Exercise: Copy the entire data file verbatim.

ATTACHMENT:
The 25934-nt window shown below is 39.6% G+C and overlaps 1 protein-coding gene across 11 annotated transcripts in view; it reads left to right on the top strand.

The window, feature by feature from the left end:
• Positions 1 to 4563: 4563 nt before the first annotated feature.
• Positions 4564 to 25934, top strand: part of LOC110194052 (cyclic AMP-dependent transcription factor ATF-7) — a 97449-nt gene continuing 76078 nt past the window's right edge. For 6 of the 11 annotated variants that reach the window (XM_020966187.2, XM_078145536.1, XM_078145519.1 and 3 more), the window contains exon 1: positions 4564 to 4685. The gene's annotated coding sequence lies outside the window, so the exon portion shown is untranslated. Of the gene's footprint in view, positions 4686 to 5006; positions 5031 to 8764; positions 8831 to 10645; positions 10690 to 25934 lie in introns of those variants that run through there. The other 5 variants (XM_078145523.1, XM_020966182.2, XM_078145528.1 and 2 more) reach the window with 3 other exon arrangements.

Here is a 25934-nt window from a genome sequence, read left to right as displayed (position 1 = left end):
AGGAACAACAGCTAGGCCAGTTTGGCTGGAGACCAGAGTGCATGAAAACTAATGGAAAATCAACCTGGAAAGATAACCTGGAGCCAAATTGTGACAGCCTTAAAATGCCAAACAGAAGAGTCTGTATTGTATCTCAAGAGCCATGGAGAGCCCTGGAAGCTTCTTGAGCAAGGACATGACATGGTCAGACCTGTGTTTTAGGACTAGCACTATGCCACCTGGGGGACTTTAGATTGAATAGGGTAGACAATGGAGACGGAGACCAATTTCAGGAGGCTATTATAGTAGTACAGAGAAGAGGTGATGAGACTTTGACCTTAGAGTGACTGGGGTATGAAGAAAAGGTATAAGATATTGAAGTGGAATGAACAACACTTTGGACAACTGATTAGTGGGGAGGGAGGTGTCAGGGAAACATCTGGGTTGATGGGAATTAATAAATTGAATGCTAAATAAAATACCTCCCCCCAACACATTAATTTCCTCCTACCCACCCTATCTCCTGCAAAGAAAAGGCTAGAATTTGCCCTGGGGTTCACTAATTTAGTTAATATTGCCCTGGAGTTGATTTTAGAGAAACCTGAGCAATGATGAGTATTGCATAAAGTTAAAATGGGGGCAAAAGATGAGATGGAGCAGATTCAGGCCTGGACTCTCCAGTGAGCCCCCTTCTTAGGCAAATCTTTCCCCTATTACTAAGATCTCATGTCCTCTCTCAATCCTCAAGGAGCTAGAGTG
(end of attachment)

The 25934-nt window shown below is 39.6% G+C and overlaps 1 protein-coding gene across 11 annotated transcripts in view; it reads left to right on the top strand.

The window, feature by feature from the left end:
• Positions 1 to 4563: 4563 nt before the first annotated feature.
• Positions 4564 to 25934, top strand: part of LOC110194052 (cyclic AMP-dependent transcription factor ATF-7) — a 97449-nt gene continuing 76078 nt past the window's right edge. For 6 of the 11 annotated variants that reach the window (XM_020966187.2, XM_078145536.1, XM_078145519.1 and 3 more), the window contains exon 1: positions 4564 to 4685. The gene's annotated coding sequence lies outside the window, so the exon portion shown is untranslated. Of the gene's footprint in view, positions 4686 to 5006; positions 5031 to 8764; positions 8831 to 10645; positions 10690 to 25934 lie in introns of those variants that run through there. The other 5 variants (XM_078145523.1, XM_020966182.2, XM_078145528.1 and 2 more) reach the window with 3 other exon arrangements.

Here is a 25934-nt window from a genome sequence, read left to right as displayed (position 1 = left end):
AGGAACAACAGCTAGGCCAGTTTGGCTGGAGACCAGAGTGCATGAAAACTAATGGAAAATCAACCTGGAAAGATAACCTGGAGCCAAATTGTGACAGCCTTAAAATGCCAAACAGAAGAGTCTGTATTGTATCTCAAGAGCCATGGAGAGCCCTGGAAGCTTCTTGAGCAAGGACATGACATGGTCAGACCTGTGTTTTAGGACTAGCACTATGCCACCTGGGGGACTTTAGATTGAATAGGGTAGACAATGGAGACGGAGACCAATTTCAGGAGGCTATTATAGTAGTACAGAGAAGAGGTGATGAGACTTTGACCTTAGAGTGACTGGGGTATGAAGAAAAGGTATAAGATATTGAAGTGGAATGAACAACACTTTGGACAACTGATTAGTGGGGAGGGAGGTGTCAGGGAAACATCTGGGTTGATGGGAATTAATAAATTGAATGCTAAATAAAATACCTCCCCCCAACACATTAATTTCCTCCTACCCACCCTATCTCCTGCAAAGAAAAGGCTAGAATTTGCCCTGGGGTTCACTAATTTAGTTAATATTGCCCTGGAGTTGATTTTAGAGAAACCTGAGCAATGATGAGTATTGCATAAAGTTAAAATGGGGGCAAAAGATGAGATGGAGCAGATTCAGGCCTGGACTCTCCAGTGAGCCCCCTTCTTAGGCAAATCTTTCCCCTATTACTAAGATCTCATGTCCTCTCTCAATCCTCAAGGAGCTAGAGTG